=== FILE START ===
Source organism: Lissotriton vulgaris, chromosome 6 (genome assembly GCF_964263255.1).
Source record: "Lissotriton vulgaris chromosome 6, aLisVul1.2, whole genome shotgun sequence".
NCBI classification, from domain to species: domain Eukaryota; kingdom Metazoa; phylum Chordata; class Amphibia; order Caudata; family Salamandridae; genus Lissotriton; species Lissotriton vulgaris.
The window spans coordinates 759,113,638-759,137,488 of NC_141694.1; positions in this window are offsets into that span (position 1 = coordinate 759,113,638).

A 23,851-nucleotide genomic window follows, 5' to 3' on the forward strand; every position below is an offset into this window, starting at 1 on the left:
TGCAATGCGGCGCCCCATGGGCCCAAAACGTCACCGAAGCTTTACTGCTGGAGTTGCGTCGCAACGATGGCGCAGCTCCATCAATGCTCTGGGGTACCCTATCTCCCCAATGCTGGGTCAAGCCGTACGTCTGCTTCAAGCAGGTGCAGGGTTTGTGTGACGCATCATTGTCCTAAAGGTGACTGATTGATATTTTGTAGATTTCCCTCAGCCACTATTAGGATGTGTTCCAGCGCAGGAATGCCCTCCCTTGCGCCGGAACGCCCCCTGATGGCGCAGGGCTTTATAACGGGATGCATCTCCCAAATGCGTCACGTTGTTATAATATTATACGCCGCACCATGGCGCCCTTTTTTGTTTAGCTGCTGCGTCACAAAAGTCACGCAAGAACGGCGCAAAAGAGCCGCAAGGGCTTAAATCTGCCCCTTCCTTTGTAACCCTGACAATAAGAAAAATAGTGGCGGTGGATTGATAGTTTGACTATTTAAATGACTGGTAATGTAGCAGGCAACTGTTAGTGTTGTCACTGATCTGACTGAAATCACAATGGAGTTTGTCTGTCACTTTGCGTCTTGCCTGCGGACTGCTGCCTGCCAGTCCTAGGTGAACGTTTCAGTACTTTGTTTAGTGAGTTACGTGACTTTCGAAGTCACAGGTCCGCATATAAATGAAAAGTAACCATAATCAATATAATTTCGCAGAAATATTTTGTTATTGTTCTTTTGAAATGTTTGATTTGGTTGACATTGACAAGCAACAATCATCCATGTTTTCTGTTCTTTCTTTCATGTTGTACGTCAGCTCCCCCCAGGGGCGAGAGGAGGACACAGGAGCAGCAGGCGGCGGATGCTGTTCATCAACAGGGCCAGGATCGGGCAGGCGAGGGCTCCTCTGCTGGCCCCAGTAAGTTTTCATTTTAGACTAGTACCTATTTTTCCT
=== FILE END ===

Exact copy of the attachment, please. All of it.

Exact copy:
Source organism: Lissotriton vulgaris, chromosome 6 (genome assembly GCF_964263255.1).
Source record: "Lissotriton vulgaris chromosome 6, aLisVul1.2, whole genome shotgun sequence".
NCBI classification, from domain to species: domain Eukaryota; kingdom Metazoa; phylum Chordata; class Amphibia; order Caudata; family Salamandridae; genus Lissotriton; species Lissotriton vulgaris.
The window spans coordinates 759,113,638-759,137,488 of NC_141694.1; positions in this window are offsets into that span (position 1 = coordinate 759,113,638).

A 23,851-nucleotide genomic window follows, 5' to 3' on the forward strand; every position below is an offset into this window, starting at 1 on the left:
TGCAATGCGGCGCCCCATGGGCCCAAAACGTCACCGAAGCTTTACTGCTGGAGTTGCGTCGCAACGATGGCGCAGCTCCATCAATGCTCTGGGGTACCCTATCTCCCCAATGCTGGGTCAAGCCGTACGTCTGCTTCAAGCAGGTGCAGGGTTTGTGTGACGCATCATTGTCCTAAAGGTGACTGATTGATATTTTGTAGATTTCCCTCAGCCACTATTAGGATGTGTTCCAGCGCAGGAATGCCCTCCCTTGCGCCGGAACGCCCCCTGATGGCGCAGGGCTTTATAACGGGATGCATCTCCCAAATGCGTCACGTTGTTATAATATTATACGCCGCACCATGGCGCCCTTTTTTGTTTAGCTGCTGCGTCACAAAAGTCACGCAAGAACGGCGCAAAAGAGCCGCAAGGGCTTAAATCTGCCCCTTCCTTTGTAACCCTGACAATAAGAAAAATAGTGGCGGTGGATTGATAGTTTGACTATTTAAATGACTGGTAATGTAGCAGGCAACTGTTAGTGTTGTCACTGATCTGACTGAAATCACAATGGAGTTTGTCTGTCACTTTGCGTCTTGCCTGCGGACTGCTGCCTGCCAGTCCTAGGTGAACGTTTCAGTACTTTGTTTAGTGAGTTACGTGACTTTCGAAGTCACAGGTCCGCATATAAATGAAAAGTAACCATAATCAATATAATTTCGCAGAAATATTTTGTTATTGTTCTTTTGAAATGTTTGATTTGGTTGACATTGACAAGCAACAATCATCCATGTTTTCTGTTCTTTCTTTCATGTTGTACGTCAGCTCCCCCCAGGGGCGAGAGGAGGACACAGGAGCAGCAGGCGGCGGATGCTGTTCATCAACAGGGCCAGGATCGGGCAGGCGAGGGCTCCTCTGCTGGCCCCAGTAAGTTTTCATTTTAGACTAGTACCTATTTTTCCT